These performances are also part of the motif of repetition which has become recognisable within and across his films. The most explicit exploration of this theme is found in the idea that ‘life imitates art imitates life’. For Epps (2009) the theme of repetition is linked to the structuring authorial theme of return; All About my Mother is about the need to return to find resolution and the possibility of renewal. Manuela’s return to Barcelona is represented as an emotionally draining, cathartic experience through a visual metaphor for rebirth as Manuela travels through the train tunnel and into the lights of Barcelona. This experience is further emphasised by the musical soundtrack which soars over the swooping shots of Barcelona at night. To ‘return’ has a political resonance in a country which had agreed to the ‘pact of forgetting’ in the aftermath of Franco’s dictatorship (symbolised perhaps by the character of Rosa’s father suffering from dementia and memory loss) but where in 2006 ‘The Law of Historical Memory’ was passed which recognised the need to return psychologically and literally (those who were exiles under Franco were given ‘the right to return’) to the era of dictatorship. In returning to Barcelona, Manuela fulfils Esteban’s wish to know all about his father, she acknowledges the secrets of the past and in doing so recreates her own life.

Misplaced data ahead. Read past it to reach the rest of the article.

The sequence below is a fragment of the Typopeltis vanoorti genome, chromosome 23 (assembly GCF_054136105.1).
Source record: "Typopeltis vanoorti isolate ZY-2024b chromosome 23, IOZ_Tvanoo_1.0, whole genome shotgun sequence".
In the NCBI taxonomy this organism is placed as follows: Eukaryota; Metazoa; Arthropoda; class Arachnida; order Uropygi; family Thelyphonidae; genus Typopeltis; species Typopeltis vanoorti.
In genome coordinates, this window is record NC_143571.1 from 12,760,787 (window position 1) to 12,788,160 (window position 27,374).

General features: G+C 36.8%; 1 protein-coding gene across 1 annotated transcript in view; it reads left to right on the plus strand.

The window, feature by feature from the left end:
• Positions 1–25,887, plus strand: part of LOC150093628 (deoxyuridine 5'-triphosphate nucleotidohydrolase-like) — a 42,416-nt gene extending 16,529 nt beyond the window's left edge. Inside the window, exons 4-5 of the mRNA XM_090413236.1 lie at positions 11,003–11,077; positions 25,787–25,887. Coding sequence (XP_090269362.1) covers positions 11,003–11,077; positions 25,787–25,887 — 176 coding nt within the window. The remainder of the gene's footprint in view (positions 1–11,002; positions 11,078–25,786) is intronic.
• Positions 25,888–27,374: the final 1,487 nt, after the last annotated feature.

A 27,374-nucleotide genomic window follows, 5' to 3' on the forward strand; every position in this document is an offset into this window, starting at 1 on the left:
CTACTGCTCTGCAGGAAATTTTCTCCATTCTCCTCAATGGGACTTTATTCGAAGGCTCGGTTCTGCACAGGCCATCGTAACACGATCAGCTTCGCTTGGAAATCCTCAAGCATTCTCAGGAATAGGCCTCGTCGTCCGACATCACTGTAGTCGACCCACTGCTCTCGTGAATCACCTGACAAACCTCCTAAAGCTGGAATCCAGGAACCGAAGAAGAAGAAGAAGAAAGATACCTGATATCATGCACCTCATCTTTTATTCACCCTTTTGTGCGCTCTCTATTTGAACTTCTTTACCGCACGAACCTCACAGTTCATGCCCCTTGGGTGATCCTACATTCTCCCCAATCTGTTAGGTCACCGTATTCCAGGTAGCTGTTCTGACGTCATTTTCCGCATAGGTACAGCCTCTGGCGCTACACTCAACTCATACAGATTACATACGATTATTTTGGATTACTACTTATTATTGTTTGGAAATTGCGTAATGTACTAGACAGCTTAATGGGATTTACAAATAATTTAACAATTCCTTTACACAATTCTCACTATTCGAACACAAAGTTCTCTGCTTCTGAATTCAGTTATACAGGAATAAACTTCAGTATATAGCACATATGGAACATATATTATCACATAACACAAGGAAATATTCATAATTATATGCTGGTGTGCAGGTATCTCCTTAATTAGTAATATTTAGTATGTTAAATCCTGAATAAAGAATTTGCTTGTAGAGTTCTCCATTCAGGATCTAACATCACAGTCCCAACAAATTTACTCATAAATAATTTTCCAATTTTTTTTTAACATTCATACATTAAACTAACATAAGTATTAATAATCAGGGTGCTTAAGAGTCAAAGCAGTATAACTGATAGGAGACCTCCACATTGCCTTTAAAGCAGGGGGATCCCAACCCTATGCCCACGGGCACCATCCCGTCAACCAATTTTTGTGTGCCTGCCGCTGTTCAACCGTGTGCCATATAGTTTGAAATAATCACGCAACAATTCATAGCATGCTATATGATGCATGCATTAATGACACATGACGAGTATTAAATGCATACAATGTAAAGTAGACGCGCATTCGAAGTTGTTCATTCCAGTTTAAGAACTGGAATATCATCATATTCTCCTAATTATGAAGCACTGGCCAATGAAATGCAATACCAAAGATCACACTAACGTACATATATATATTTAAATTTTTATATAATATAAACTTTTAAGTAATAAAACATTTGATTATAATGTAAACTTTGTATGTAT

Sarah Casey Benyahia
Jose Arroyo, ‘Pedro Almodóvar’, in Yvonne Tasker (ed.), Fifty Contemporary Film Directors, 2nd edn., London and New York, Routledge, 2011, pp. 6–17.
Bradley S. Epps, ‘Approaching Almodóvar: Thirty Years of Revolution’, in Bradley S. Epps (eds), All About Almodóvar: A Passion for Cinema, Minneapolis, MN, University of Minnesota Press, 2009, pp. 1–34.
Paul Julian Smith, Desire Unlimited: the Cinema of Pedro Almodóvar, London, Verso, 2000.
Cast and Crew:
[Country: Spain, France. Production Company: El Deseo, Renn Productions, and France 2 Cinéma. Director: Pedro Almodóvar. Producer: Augustin Almodóvar. Screenwriter: Pedro Almodóvar. Cinematographer: Alfonso Beato. Music: Alberto Iglesias. Editor: Jose Salcedo. Cast: Cecilia Roth (Manuela), Marisa Paredes (Huma Rojo), Antonia San Juan (Agrado), Penélope Cruz (Hermana Rosa).]
The Routledge Encyclopedia of Films, Edited by Sarah Barrow, Sabine Haenni and John White, first published in 2015.